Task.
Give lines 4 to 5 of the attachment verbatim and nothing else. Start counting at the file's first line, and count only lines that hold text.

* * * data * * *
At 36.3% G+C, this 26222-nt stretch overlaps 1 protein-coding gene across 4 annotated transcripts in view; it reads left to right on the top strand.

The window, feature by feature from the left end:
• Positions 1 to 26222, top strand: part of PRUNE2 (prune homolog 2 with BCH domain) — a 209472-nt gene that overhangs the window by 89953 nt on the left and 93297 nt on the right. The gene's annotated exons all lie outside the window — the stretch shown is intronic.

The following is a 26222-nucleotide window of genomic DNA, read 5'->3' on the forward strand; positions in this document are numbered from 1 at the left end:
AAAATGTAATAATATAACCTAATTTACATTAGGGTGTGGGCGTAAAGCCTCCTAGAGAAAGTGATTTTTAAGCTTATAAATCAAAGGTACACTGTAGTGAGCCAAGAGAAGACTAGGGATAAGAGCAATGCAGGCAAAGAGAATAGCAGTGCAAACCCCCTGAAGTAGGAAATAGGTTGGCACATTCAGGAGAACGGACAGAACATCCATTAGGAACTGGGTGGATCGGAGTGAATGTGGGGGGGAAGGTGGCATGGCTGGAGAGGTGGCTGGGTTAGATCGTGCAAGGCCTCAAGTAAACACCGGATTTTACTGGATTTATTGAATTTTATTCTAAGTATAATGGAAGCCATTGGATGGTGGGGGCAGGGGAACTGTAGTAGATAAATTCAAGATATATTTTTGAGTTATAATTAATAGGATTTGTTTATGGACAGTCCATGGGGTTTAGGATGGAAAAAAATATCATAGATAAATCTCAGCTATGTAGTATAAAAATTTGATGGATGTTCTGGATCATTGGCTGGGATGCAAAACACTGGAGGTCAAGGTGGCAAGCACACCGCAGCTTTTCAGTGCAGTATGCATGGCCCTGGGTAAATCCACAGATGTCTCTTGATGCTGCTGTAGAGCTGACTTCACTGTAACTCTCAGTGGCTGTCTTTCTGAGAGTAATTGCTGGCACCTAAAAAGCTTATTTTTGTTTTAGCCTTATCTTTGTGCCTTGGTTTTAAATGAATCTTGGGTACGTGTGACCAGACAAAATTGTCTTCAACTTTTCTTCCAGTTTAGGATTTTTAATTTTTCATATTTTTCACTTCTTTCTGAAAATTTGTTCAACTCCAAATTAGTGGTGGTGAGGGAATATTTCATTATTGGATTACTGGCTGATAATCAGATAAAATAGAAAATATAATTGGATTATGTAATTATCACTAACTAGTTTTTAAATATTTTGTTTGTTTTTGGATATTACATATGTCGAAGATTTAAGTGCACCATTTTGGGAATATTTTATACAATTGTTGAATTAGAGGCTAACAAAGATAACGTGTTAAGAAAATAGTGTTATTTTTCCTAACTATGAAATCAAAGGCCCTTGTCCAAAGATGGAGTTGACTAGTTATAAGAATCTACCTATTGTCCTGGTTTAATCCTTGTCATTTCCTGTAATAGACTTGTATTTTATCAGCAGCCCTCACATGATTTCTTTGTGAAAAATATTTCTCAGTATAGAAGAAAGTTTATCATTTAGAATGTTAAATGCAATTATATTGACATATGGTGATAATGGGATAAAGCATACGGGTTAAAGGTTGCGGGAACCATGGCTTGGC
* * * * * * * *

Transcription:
The following is a 26222-nucleotide window of genomic DNA, read 5'->3' on the forward strand; positions in this document are numbered from 1 at the left end:
AAAATGTAATAATATAACCTAATTTACATTAGGGTGTGGGCGTAAAGCCTCCTAGAGAAAGTGATTTTTAAGCTTATAAATCAAAGGTACACTGTAGTGAGCCAAGAGAAGACTAGGGATAAGAGCAATGCAGGCAAAGAGAATAGCAGTGCAAACCCCCTGAAGTAGGAAATAGGTTGGCACATTCAGGAGAACGGACAGAACATCCATTAGGAACTGGGTGGATCGGAGTGAATGTGGGGGGGAAGGTGGCATGGCTGGAGAGGTGGCTGGGTTAGATCGTGCAAGGCCTCAAGTAAACACCGGATTTTACTGGATTTATTGAATTTTATTCTAAGTATAATGGAAGCCATTGGATGGTGGGGGCAGGGGAACTGTAGTAGATAAATTCAAGATATATTTTTGAGTTATAATTAATAGGATTTGTTTATGGACAGTCCATGGGGTTTAGGATGGAAAAAAATATCATAGATAAATCTCAGCTATGTAGTATAAAAATTTGATGGATGTTCTGGATCATTGGCTGGGATGCAAAACACTGGAGGTCAAGGTGGCAAGCACACCGCAGCTTTTCAGTGCAGTATGCATGGCCCTGGGTAAATCCACAGATGTCTCTTGATGCTGCTGTAGAGCTGACTTCACTGTAACTCTCAGTGGCTGTCTTTCTGAGAGTAATTGCTGGCACCTAAAAAGCTTATTTTTGTTTTAGCCTTATCTTTGTGCCTTGGTTTTAAATGAATCTTGGGTACGTGTGACCAGACAAAATTGTCTTCAACTTTTCTTCCAGTTTAGGATTTTTAATTTTTCATATTTTTCACTTCTTTCTGAAAATTTGTTCAACTCCAAATTAGTGGTGGTGAGGGAATATTTCATTATTGGATTACTGGCTGATAATCAGATAAAATAGAAAATATAATTGGATTATGTAATTATCACTAACTAGTTTTTAAATATTTTGTTTGTTTTTGGATATTACATATGTCGAAGATTTAAGTGCACCATTTTGGGAATATTTTATACAATTGTTGAATTAGAGGCTAACAAAGATAACGTGTTAAGAAAATAGTGTTATTTTTCCTAACTATGAAATCAAAGGCCCTTGTCCAAAGATGGAGTTGACTAGTTATAAGAATCTACCTATTGTCCTGGTTTAATCCTTGTCATTTCCTGTAATAGACTTGTATTTTATCAGCAGCCCTCACATGATTTCTTTGTGAAAAATATTTCTCAGTATAGAAGAAAGTTTATCATTTAGAATGTTAAATGCAATTATATTGACATATGGTGATAATGGGATAAAGCATACGGGTTAAAGGTTGCGGGAACCATGGCTTGGC